Author(s): Inaba T, Ino K, Kajiyama H, Shibata K, Yamamoto E, , Inaba T, Ino K, Kajiyama H, Shibata K, Yamamoto E,
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Abstract OBJECTIVE: Indoleamine 2,3-dioxygenase (IDO) is a tryptophan-catabolizing enzyme that induces tolerance to host immune surveillance within the tumor microenvironment. The present study aimed to investigate IDO expression and its prognostic significance in invasive cervical cancer. METHODS: Immunohistochemical expression of IDO in tumor tissues and its association with clinicopathological factors and survival were analyzed in 112 stage IB-IIB cervical cancer patients treated with radical hysterectomy and pelvic lymphadenectomy. RESULTS: IDO was diffusely expressed in tumor cells in 29 (26\%) cases and focally expressed at the invasive front in 29 (26\%) cases, while the other 54 (48\%) cases were IDO-negative. IDO expression was positively correlated with clinical stage, lymph node metastasis, and lymph-vascular space invasion, but not with histological type. Patients with diffuse IDO expression had significantly reduced overall survival (OS) and disease-free survival (DFS) compared to patients with no IDO expression. The 5-year OS/DFS rates for the IDO-negative, focally positive, and diffusely positive groups were 92.3\%/84.9\%, 89.5\%/75.8\%, and 65.5\%/51.7\%, respectively. When we analyzed patients with stage IB disease alone (n=67), the OS and DFS for the IDO-diffusely positive group were significantly lower than those for the IDO-negative group. In multivariate analysis, diffuse IDO expression was found to be an independent prognostic factor for impaired OS and DFS. CONCLUSIONS: Diffuse expression of IDO in the tumor obtained from Stage IB-IIB cervical cancer patients who underwent radical hysterectomy was correlated with an unfavorable clinical outcome. These findings suggest that IDO may be a novel post-operative prognostic indicator for stage IB-IIB cervical cancer. Copyright 2010 Elsevier Inc. All rights reserved.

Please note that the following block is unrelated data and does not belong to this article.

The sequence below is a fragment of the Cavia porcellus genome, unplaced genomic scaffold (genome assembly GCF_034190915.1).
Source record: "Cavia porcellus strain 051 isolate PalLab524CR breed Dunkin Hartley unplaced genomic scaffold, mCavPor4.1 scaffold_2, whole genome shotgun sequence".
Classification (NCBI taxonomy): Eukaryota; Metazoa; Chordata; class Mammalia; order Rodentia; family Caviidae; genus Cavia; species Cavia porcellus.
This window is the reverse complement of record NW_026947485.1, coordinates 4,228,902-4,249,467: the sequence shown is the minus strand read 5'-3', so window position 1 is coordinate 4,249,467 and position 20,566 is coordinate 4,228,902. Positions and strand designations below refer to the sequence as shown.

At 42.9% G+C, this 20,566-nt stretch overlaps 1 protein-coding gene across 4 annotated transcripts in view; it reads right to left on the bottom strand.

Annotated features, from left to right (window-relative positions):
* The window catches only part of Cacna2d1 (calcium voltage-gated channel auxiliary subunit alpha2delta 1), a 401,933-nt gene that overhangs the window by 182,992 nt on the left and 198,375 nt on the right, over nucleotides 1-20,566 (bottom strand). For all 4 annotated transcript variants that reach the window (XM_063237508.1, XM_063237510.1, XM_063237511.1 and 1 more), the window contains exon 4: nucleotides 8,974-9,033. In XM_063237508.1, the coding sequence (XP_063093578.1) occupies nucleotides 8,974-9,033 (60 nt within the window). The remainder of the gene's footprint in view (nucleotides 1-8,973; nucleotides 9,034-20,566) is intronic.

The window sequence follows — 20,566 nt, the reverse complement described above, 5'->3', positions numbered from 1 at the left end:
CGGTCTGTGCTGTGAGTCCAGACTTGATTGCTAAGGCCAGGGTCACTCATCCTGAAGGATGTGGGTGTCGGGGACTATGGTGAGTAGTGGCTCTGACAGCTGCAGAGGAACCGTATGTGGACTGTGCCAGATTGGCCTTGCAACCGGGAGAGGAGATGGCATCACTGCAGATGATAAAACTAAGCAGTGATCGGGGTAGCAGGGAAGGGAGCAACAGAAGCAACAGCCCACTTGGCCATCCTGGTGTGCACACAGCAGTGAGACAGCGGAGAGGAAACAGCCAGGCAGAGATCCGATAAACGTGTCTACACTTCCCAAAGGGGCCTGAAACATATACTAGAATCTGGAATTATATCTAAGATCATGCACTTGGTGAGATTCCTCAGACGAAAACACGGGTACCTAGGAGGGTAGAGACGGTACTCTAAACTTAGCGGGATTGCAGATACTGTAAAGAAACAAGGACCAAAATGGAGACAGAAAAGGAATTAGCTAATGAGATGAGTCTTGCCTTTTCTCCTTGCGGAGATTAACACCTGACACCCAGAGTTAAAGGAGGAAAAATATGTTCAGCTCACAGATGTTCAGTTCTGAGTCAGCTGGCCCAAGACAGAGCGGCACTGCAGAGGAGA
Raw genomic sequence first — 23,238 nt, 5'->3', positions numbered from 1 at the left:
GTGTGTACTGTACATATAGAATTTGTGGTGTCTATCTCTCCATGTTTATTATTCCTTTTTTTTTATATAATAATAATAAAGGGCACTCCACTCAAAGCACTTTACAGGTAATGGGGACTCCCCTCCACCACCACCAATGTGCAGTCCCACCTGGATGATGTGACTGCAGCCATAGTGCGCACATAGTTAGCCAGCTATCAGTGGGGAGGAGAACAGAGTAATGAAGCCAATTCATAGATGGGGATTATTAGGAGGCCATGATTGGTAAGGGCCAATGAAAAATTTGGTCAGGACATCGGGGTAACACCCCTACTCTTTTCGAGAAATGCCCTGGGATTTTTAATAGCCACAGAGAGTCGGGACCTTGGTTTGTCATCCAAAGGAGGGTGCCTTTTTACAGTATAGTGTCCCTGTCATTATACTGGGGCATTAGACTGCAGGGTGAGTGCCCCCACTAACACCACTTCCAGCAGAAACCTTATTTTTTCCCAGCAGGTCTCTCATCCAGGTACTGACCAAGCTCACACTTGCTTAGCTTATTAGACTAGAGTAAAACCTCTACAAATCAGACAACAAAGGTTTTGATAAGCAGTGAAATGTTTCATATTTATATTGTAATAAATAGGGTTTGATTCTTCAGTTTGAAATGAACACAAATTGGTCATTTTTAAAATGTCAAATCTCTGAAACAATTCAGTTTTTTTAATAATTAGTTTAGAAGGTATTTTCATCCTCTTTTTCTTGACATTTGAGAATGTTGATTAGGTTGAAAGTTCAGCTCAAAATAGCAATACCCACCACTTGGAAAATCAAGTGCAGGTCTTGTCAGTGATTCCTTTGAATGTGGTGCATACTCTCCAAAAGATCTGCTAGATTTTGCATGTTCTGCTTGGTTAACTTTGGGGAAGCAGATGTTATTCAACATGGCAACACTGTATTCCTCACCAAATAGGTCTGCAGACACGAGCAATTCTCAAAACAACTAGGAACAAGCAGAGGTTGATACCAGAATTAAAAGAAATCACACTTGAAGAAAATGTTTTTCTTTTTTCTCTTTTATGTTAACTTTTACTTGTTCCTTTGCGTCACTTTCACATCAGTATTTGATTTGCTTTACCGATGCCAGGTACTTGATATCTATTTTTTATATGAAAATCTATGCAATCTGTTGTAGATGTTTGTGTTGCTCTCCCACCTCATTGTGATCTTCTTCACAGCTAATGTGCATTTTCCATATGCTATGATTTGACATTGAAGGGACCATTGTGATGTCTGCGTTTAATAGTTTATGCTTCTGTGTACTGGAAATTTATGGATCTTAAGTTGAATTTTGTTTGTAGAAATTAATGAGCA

This article was published in Gynecol Oncol
and referenced in Journal of Cancer Science & Therapy